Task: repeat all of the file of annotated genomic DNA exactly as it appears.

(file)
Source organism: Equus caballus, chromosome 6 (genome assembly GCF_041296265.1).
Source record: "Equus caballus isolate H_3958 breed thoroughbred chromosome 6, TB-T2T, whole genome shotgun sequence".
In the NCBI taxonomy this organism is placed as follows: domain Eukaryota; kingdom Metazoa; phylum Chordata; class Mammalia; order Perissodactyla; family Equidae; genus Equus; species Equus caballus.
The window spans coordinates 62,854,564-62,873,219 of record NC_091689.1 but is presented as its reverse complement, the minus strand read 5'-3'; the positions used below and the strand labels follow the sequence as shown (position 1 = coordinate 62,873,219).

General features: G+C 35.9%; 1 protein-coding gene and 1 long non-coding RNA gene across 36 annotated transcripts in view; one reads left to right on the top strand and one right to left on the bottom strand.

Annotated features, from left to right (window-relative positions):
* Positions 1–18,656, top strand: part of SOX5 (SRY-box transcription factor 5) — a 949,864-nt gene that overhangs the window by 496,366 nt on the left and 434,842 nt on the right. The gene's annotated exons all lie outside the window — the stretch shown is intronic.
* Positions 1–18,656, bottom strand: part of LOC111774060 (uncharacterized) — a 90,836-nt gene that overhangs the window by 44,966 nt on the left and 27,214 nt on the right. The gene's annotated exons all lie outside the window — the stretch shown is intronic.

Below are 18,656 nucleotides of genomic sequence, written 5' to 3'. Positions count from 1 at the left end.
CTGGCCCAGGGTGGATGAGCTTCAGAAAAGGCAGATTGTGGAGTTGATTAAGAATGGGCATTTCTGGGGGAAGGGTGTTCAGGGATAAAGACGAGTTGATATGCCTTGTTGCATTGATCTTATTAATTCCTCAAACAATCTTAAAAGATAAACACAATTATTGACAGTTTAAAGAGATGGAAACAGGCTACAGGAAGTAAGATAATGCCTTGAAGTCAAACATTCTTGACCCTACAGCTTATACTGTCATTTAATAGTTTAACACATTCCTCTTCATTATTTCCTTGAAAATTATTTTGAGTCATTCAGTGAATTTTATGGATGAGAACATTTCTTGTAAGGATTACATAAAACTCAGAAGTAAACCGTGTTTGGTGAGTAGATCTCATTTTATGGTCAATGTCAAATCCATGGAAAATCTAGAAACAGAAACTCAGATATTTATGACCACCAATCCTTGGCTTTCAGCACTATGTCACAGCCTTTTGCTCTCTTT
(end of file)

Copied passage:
Source organism: Equus caballus, chromosome 6 (genome assembly GCF_041296265.1).
Source record: "Equus caballus isolate H_3958 breed thoroughbred chromosome 6, TB-T2T, whole genome shotgun sequence".
In the NCBI taxonomy this organism is placed as follows: domain Eukaryota; kingdom Metazoa; phylum Chordata; class Mammalia; order Perissodactyla; family Equidae; genus Equus; species Equus caballus.
The window spans coordinates 62,854,564-62,873,219 of record NC_091689.1 but is presented as its reverse complement, the minus strand read 5'-3'; the positions used below and the strand labels follow the sequence as shown (position 1 = coordinate 62,873,219).

General features: G+C 35.9%; 1 protein-coding gene and 1 long non-coding RNA gene across 36 annotated transcripts in view; one reads left to right on the top strand and one right to left on the bottom strand.

Annotated features, from left to right (window-relative positions):
* Positions 1–18,656, top strand: part of SOX5 (SRY-box transcription factor 5) — a 949,864-nt gene that overhangs the window by 496,366 nt on the left and 434,842 nt on the right. The gene's annotated exons all lie outside the window — the stretch shown is intronic.
* Positions 1–18,656, bottom strand: part of LOC111774060 (uncharacterized) — a 90,836-nt gene that overhangs the window by 44,966 nt on the left and 27,214 nt on the right. The gene's annotated exons all lie outside the window — the stretch shown is intronic.

Below are 18,656 nucleotides of genomic sequence, written 5' to 3'. Positions count from 1 at the left end.
CTGGCCCAGGGTGGATGAGCTTCAGAAAAGGCAGATTGTGGAGTTGATTAAGAATGGGCATTTCTGGGGGAAGGGTGTTCAGGGATAAAGACGAGTTGATATGCCTTGTTGCATTGATCTTATTAATTCCTCAAACAATCTTAAAAGATAAACACAATTATTGACAGTTTAAAGAGATGGAAACAGGCTACAGGAAGTAAGATAATGCCTTGAAGTCAAACATTCTTGACCCTACAGCTTATACTGTCATTTAATAGTTTAACACATTCCTCTTCATTATTTCCTTGAAAATTATTTTGAGTCATTCAGTGAATTTTATGGATGAGAACATTTCTTGTAAGGATTACATAAAACTCAGAAGTAAACCGTGTTTGGTGAGTAGATCTCATTTTATGGTCAATGTCAAATCCATGGAAAATCTAGAAACAGAAACTCAGATATTTATGACCACCAATCCTTGGCTTTCAGCACTATGTCACAGCCTTTTGCTCTCTTT